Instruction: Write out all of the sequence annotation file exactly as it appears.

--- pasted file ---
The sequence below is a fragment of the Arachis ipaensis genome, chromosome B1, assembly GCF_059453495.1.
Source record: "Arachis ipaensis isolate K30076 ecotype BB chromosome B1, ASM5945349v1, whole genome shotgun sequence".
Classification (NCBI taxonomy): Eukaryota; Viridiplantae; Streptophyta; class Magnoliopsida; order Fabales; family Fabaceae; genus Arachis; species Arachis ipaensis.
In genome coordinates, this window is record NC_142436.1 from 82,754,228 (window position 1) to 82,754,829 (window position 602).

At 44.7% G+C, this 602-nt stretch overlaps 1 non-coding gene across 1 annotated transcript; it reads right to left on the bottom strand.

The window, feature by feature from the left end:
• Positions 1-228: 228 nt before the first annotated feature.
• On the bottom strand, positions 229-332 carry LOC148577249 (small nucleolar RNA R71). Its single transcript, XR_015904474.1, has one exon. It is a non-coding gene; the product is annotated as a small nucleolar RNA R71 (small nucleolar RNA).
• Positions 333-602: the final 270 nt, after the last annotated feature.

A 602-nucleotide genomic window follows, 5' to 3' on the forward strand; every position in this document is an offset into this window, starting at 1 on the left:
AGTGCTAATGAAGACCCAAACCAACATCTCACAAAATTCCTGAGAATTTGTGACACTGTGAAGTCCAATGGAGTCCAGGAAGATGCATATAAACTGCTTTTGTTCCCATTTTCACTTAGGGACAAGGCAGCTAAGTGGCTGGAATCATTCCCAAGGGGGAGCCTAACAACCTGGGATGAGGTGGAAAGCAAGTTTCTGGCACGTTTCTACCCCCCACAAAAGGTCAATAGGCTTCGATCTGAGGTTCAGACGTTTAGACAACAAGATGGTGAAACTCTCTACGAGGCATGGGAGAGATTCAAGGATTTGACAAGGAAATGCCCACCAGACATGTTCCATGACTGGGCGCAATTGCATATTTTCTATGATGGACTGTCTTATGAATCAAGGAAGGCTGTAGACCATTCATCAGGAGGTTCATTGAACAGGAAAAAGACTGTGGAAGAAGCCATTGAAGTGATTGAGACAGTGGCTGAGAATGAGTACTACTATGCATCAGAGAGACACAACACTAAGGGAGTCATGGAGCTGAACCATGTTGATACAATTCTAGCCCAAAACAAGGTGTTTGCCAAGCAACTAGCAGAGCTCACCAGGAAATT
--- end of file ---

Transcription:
The sequence below is a fragment of the Arachis ipaensis genome, chromosome B1, assembly GCF_059453495.1.
Source record: "Arachis ipaensis isolate K30076 ecotype BB chromosome B1, ASM5945349v1, whole genome shotgun sequence".
Classification (NCBI taxonomy): Eukaryota; Viridiplantae; Streptophyta; class Magnoliopsida; order Fabales; family Fabaceae; genus Arachis; species Arachis ipaensis.
In genome coordinates, this window is record NC_142436.1 from 82,754,228 (window position 1) to 82,754,829 (window position 602).

At 44.7% G+C, this 602-nt stretch overlaps 1 non-coding gene across 1 annotated transcript; it reads right to left on the bottom strand.

The window, feature by feature from the left end:
• Positions 1-228: 228 nt before the first annotated feature.
• On the bottom strand, positions 229-332 carry LOC148577249 (small nucleolar RNA R71). Its single transcript, XR_015904474.1, has one exon. It is a non-coding gene; the product is annotated as a small nucleolar RNA R71 (small nucleolar RNA).
• Positions 333-602: the final 270 nt, after the last annotated feature.

A 602-nucleotide genomic window follows, 5' to 3' on the forward strand; every position in this document is an offset into this window, starting at 1 on the left:
AGTGCTAATGAAGACCCAAACCAACATCTCACAAAATTCCTGAGAATTTGTGACACTGTGAAGTCCAATGGAGTCCAGGAAGATGCATATAAACTGCTTTTGTTCCCATTTTCACTTAGGGACAAGGCAGCTAAGTGGCTGGAATCATTCCCAAGGGGGAGCCTAACAACCTGGGATGAGGTGGAAAGCAAGTTTCTGGCACGTTTCTACCCCCCACAAAAGGTCAATAGGCTTCGATCTGAGGTTCAGACGTTTAGACAACAAGATGGTGAAACTCTCTACGAGGCATGGGAGAGATTCAAGGATTTGACAAGGAAATGCCCACCAGACATGTTCCATGACTGGGCGCAATTGCATATTTTCTATGATGGACTGTCTTATGAATCAAGGAAGGCTGTAGACCATTCATCAGGAGGTTCATTGAACAGGAAAAAGACTGTGGAAGAAGCCATTGAAGTGATTGAGACAGTGGCTGAGAATGAGTACTACTATGCATCAGAGAGACACAACACTAAGGGAGTCATGGAGCTGAACCATGTTGATACAATTCTAGCCCAAAACAAGGTGTTTGCCAAGCAACTAGCAGAGCTCACCAGGAAATT